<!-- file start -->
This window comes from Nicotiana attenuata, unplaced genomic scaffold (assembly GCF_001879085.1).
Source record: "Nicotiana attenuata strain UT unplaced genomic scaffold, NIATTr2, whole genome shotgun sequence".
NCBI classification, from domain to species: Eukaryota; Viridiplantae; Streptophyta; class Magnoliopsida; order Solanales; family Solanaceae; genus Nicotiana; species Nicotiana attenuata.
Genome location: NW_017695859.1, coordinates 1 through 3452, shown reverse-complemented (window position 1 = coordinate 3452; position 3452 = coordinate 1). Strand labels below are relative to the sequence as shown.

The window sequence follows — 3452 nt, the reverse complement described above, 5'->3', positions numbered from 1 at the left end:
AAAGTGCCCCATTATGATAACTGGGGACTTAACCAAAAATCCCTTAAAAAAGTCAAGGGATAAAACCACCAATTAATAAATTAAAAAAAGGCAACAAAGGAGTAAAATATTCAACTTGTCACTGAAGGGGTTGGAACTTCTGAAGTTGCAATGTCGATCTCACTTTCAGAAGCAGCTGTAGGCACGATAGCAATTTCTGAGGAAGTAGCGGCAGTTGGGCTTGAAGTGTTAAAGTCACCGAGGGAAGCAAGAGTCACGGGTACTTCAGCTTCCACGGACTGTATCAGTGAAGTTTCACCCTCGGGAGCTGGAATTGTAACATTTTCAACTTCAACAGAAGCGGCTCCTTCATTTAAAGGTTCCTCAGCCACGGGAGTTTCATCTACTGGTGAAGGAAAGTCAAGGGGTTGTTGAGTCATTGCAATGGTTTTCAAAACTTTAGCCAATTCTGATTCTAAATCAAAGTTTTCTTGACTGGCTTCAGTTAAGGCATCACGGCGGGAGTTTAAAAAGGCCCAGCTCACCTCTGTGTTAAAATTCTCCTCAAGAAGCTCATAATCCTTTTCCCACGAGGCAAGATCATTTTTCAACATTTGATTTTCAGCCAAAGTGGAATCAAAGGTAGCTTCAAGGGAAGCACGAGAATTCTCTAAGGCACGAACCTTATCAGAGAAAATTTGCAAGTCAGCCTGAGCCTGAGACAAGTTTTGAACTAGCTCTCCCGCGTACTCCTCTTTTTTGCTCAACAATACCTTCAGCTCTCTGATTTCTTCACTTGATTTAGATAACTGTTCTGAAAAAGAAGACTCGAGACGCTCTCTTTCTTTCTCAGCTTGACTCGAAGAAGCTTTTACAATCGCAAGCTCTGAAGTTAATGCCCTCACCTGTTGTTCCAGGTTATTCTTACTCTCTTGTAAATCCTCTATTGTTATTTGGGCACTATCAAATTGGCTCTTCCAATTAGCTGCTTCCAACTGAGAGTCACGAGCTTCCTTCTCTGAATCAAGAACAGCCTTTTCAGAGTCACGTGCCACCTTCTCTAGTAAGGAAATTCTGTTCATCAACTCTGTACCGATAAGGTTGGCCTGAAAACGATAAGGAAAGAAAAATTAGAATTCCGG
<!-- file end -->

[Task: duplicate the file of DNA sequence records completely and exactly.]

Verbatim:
This window comes from Nicotiana attenuata, unplaced genomic scaffold (assembly GCF_001879085.1).
Source record: "Nicotiana attenuata strain UT unplaced genomic scaffold, NIATTr2, whole genome shotgun sequence".
NCBI classification, from domain to species: Eukaryota; Viridiplantae; Streptophyta; class Magnoliopsida; order Solanales; family Solanaceae; genus Nicotiana; species Nicotiana attenuata.
Genome location: NW_017695859.1, coordinates 1 through 3452, shown reverse-complemented (window position 1 = coordinate 3452; position 3452 = coordinate 1). Strand labels below are relative to the sequence as shown.

The window sequence follows — 3452 nt, the reverse complement described above, 5'->3', positions numbered from 1 at the left end:
AAAGTGCCCCATTATGATAACTGGGGACTTAACCAAAAATCCCTTAAAAAAGTCAAGGGATAAAACCACCAATTAATAAATTAAAAAAAGGCAACAAAGGAGTAAAATATTCAACTTGTCACTGAAGGGGTTGGAACTTCTGAAGTTGCAATGTCGATCTCACTTTCAGAAGCAGCTGTAGGCACGATAGCAATTTCTGAGGAAGTAGCGGCAGTTGGGCTTGAAGTGTTAAAGTCACCGAGGGAAGCAAGAGTCACGGGTACTTCAGCTTCCACGGACTGTATCAGTGAAGTTTCACCCTCGGGAGCTGGAATTGTAACATTTTCAACTTCAACAGAAGCGGCTCCTTCATTTAAAGGTTCCTCAGCCACGGGAGTTTCATCTACTGGTGAAGGAAAGTCAAGGGGTTGTTGAGTCATTGCAATGGTTTTCAAAACTTTAGCCAATTCTGATTCTAAATCAAAGTTTTCTTGACTGGCTTCAGTTAAGGCATCACGGCGGGAGTTTAAAAAGGCCCAGCTCACCTCTGTGTTAAAATTCTCCTCAAGAAGCTCATAATCCTTTTCCCACGAGGCAAGATCATTTTTCAACATTTGATTTTCAGCCAAAGTGGAATCAAAGGTAGCTTCAAGGGAAGCACGAGAATTCTCTAAGGCACGAACCTTATCAGAGAAAATTTGCAAGTCAGCCTGAGCCTGAGACAAGTTTTGAACTAGCTCTCCCGCGTACTCCTCTTTTTTGCTCAACAATACCTTCAGCTCTCTGATTTCTTCACTTGATTTAGATAACTGTTCTGAAAAAGAAGACTCGAGACGCTCTCTTTCTTTCTCAGCTTGACTCGAAGAAGCTTTTACAATCGCAAGCTCTGAAGTTAATGCCCTCACCTGTTGTTCCAGGTTATTCTTACTCTCTTGTAAATCCTCTATTGTTATTTGGGCACTATCAAATTGGCTCTTCCAATTAGCTGCTTCCAACTGAGAGTCACGAGCTTCCTTCTCTGAATCAAGAACAGCCTTTTCAGAGTCACGTGCCACCTTCTCTAGTAAGGAAATTCTGTTCATCAACTCTGTACCGATAAGGTTGGCCTGAAAACGATAAGGAAAGAAAAATTAGAATTCCGG